China’s Covid-19 explosion threatens backlog at busy Shenzhen port

Cargo ships are piling up at one of China’s busiest ports after another Covid-19 outbreak shut factories and warehouses in Shenzhen, raising the prospect of a new round of congestion. can slow down freight rates and deliveries.

According to shipping brokers, there are more than 35 ships waiting to dock in Shenzhen and another 30 in northern Qingdao. The port of Shenzhen, which serves a major manufacturing and export hub, includes the Yantian terminal, which handles about a quarter of China’s total exports to the United States. Shenzhen is still open, but most manufacturing plants and warehouses were ordered to close last week, and container shipments are falling rapidly as fewer trucks arrive.

“I had a bunch of bicycles, but got stuck 16 kilometers on the highway to get to the port for almost two days,” said Wei Wu, a trucker who delivers packages to a logistics and container operator in Europe. said. “Very little movement in Shenzhen. You need to check multiple times, and I don’t know if the train is allowed in or not.”

Qingdao, pictured in this February, is one of China’s ports where ships are waiting to dock.


Costfoto / Zuma Press

The lockdown in Shenzhen was partially lifted on Friday after President Xi Jinping told a Politburo meeting that while adhering to the zero Covid-19 policy, the government should “minimize the impact of impact” of the pandemic on the country’s economy.

The Shenzhen government said on Friday the city of more than 12 million people had resumed operations at some factories along with public transport services.

A Covid-19 outbreak closed the Yantian terminal for nearly a month in June, creating a backlog of tens of thousands of containers while dozens of trains waited for weeks outside Shenzhen to load. Operators diverted some ships to other ports, which eventually returned to the Pacific and created congestion at the California ports of Los Angeles and Long Beach.

The outbreak in Yantian has cut operations at that station by about 75%, according to transit brokers. Daily rates across the Pacific have risen by a quarter during the lockdown as shippers try to find ships that call other Chinese ports and move their cargo.

Freight forwarder Seko Worldwide said in a report last week that there were restrictions on trucks entering and leaving Shenzhen, and that trucks from Shenzhen to Hong Kong had stopped operating, except for essential items. weak to Hong Kong.

It said truck restrictions also remained in Shanghai, the world’s largest port, with some ships transferring to Ningbo.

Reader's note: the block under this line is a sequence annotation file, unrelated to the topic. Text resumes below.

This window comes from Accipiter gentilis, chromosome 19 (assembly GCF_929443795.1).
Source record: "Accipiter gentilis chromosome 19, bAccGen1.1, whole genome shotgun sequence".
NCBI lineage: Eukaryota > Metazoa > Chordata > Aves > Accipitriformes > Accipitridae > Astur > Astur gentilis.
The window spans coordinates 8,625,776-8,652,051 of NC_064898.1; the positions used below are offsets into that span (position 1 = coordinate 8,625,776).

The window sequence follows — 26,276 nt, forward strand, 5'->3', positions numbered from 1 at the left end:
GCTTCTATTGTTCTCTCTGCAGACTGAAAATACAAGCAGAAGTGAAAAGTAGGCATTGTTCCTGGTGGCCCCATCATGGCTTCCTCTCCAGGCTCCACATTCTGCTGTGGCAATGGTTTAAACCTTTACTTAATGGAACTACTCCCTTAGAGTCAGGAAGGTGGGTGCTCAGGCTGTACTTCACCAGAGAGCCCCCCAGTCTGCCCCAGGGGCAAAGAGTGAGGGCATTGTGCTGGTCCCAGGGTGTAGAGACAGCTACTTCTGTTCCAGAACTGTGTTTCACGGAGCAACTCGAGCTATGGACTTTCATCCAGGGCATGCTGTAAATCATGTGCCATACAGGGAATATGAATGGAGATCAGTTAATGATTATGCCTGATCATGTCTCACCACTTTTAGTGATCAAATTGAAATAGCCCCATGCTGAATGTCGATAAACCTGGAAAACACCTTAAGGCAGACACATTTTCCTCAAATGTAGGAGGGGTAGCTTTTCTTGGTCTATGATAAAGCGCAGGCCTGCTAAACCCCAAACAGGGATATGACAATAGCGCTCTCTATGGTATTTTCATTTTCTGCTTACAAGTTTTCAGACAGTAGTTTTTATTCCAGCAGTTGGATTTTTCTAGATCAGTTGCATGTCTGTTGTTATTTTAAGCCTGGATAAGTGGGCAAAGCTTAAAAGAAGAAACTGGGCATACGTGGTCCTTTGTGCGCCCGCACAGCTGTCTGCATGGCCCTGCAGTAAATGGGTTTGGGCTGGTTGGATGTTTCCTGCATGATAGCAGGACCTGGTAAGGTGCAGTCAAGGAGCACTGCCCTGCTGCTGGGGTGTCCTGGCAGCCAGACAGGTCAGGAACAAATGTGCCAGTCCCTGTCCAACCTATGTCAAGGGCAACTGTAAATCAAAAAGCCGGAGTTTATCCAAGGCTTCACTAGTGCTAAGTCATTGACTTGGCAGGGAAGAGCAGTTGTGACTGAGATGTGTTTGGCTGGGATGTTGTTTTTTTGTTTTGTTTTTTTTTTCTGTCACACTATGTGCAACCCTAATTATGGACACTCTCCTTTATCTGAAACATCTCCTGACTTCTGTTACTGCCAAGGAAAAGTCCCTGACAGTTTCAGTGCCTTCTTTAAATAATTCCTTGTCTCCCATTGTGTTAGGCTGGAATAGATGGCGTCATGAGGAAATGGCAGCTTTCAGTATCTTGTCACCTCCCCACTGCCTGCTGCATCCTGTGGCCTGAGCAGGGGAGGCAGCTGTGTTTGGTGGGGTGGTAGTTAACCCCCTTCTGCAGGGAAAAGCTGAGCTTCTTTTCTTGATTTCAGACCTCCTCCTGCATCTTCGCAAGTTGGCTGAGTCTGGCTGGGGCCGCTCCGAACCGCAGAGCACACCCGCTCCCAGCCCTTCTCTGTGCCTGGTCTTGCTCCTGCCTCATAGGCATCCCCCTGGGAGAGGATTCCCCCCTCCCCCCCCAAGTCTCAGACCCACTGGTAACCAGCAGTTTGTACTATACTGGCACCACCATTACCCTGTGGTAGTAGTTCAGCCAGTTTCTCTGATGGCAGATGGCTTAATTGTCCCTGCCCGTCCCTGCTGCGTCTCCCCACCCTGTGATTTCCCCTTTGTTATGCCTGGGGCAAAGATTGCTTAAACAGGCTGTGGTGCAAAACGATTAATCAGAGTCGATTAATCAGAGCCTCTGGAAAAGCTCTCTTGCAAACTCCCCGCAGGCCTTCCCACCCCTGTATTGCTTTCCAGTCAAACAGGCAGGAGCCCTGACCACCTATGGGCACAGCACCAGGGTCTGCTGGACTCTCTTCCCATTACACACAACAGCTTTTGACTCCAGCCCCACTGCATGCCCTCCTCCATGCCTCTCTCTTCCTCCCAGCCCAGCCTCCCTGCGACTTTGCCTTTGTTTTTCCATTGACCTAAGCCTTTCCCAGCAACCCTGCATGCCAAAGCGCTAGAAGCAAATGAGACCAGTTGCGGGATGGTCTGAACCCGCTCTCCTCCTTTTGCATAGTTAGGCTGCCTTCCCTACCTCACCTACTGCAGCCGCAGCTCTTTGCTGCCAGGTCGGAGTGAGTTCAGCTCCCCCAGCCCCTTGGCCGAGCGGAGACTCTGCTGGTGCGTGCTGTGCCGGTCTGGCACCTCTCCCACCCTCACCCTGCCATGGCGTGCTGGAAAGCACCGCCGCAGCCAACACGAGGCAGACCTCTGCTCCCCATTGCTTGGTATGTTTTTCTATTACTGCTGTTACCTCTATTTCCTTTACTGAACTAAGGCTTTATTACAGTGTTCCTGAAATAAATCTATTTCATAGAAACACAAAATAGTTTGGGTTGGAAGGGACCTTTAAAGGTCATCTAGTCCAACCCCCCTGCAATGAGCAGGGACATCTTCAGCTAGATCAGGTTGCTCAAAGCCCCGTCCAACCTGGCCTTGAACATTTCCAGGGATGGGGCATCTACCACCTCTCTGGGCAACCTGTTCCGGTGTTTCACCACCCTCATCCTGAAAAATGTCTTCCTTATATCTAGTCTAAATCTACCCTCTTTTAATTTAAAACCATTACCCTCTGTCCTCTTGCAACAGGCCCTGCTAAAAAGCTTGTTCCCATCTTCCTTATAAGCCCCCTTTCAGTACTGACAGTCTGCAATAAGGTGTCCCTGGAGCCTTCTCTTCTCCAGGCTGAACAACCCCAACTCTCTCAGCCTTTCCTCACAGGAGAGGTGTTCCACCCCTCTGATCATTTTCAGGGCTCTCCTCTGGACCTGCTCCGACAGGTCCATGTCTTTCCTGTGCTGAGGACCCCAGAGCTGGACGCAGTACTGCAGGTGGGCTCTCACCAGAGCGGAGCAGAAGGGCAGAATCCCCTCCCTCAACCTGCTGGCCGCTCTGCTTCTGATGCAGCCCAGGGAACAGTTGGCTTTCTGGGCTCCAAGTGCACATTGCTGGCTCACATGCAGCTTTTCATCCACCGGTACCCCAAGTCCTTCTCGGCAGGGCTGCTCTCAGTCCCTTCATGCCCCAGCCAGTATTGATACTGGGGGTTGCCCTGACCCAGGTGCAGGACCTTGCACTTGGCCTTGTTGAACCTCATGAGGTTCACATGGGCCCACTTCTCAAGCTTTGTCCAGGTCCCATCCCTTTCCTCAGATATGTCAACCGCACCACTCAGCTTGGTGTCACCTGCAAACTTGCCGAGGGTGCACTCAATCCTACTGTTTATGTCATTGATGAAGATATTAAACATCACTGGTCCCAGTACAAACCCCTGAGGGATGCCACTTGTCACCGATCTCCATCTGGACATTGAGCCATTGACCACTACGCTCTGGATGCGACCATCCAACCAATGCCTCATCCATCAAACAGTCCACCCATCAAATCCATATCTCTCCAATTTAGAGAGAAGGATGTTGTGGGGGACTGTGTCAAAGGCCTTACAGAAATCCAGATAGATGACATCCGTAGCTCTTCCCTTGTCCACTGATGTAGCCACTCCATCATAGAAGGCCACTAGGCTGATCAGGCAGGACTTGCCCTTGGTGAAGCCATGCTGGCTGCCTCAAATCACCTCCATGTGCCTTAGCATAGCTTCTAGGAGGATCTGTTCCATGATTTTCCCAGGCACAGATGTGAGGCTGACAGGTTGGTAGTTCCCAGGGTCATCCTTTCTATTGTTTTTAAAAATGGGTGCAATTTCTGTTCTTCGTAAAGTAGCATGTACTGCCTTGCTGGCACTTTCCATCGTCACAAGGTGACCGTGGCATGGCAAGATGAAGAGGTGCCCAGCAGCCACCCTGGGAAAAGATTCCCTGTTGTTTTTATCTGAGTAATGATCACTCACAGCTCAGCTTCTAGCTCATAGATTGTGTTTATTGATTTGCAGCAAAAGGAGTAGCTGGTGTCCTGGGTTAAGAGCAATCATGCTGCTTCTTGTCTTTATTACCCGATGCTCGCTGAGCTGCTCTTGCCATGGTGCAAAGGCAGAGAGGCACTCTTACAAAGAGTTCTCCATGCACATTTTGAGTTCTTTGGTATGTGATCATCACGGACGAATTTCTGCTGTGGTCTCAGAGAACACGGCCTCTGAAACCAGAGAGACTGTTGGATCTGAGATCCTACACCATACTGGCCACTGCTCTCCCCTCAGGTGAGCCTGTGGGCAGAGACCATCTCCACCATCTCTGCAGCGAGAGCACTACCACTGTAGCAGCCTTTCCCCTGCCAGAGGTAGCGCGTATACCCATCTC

Hong Kong has faced a record increase in the number of Covid-19 infections and the highest death rate in the world, prompting authorities to impose strict restrictive measures. The WSJ’s Diana Chan reports on how everyday life has changed in the city, from panic shopping to the exodus of residents. Photo: Emmanuel Serna / Zuma Press

Danish air freighter AP Moller-Maersk AS said that although the ports in Shenzhen were operating, the company had contingency plans in place and could divert ships if Covid restrictions were to come. -19 is still there.

Kuehne & Nagel International AG

, a logistics operator based in Switzerland, said that in some cases it has switched drivers for trucks bound for Shenzhen to avoid delays due to intercity shipping restrictions. It said ships are waiting an average of three and a half days to dock at Yantian.

Last week’s freight rates from China to Los Angeles were flat from last week at around $16,242 per container, according to the Freightos Baltic Index, but they are still near record levels and have more than tripled over the same period. last year.

Standby outside the ports of Los Angeles and Long Beach, the nation’s two largest gateways, was 48 ships on Thursday, down from a record 109 in early January, according to the Marine Exchange of Southern California. Port of Los Angeles CEO Gene Seroka said he expected a new influx of ships in the coming weeks.

Analysts say that if ports in China remain open, the halt in production will free up some backlogs waiting to be unloaded. But with warehouses closed, finding space for incoming containers will be difficult.

“All things considered, the impact now – obviously not as big as it was last year,” said Lars Jensen, managing director of Vespucci Maritime, a Denmark-based consulting firm. “Let’s hope it doesn’t get any worse than this, but China’s Covid zero tolerance and the Omicron variant is not a satisfying combination.”

The latest outbreaks have hit major manufacturers including Foxconn Technology Group, a supplier to Apple Inc.,

Toyota Motor Corp.

and Tesla Inc.

production cuts.

China’s moves to contain the outbreak will determine the impact on the global supply chain. About half of China’s exports are produced in regions dealing with the Covid-19 epidemic, and three-quarters of its exports are shipped from these regions.

On Wednesday, Taiwan-based Foxconn said it may restart some operations at its Shenzhen facilities, where workers live in dormitories alongside assembly lines. Tesla, which makes the Model 3 sedan and Model Y sport utility vehicle in Shanghai, told employees and suppliers it would stop production last Wednesday and Thursday.

United Parcel Service Inc.

issued a service warning. The company’s website says pick-ups and deliveries have been suspended in Shenzhen and Dongguan, while in Zhejiang province and elsewhere, imported items will be halted for four to seven days to protect born.

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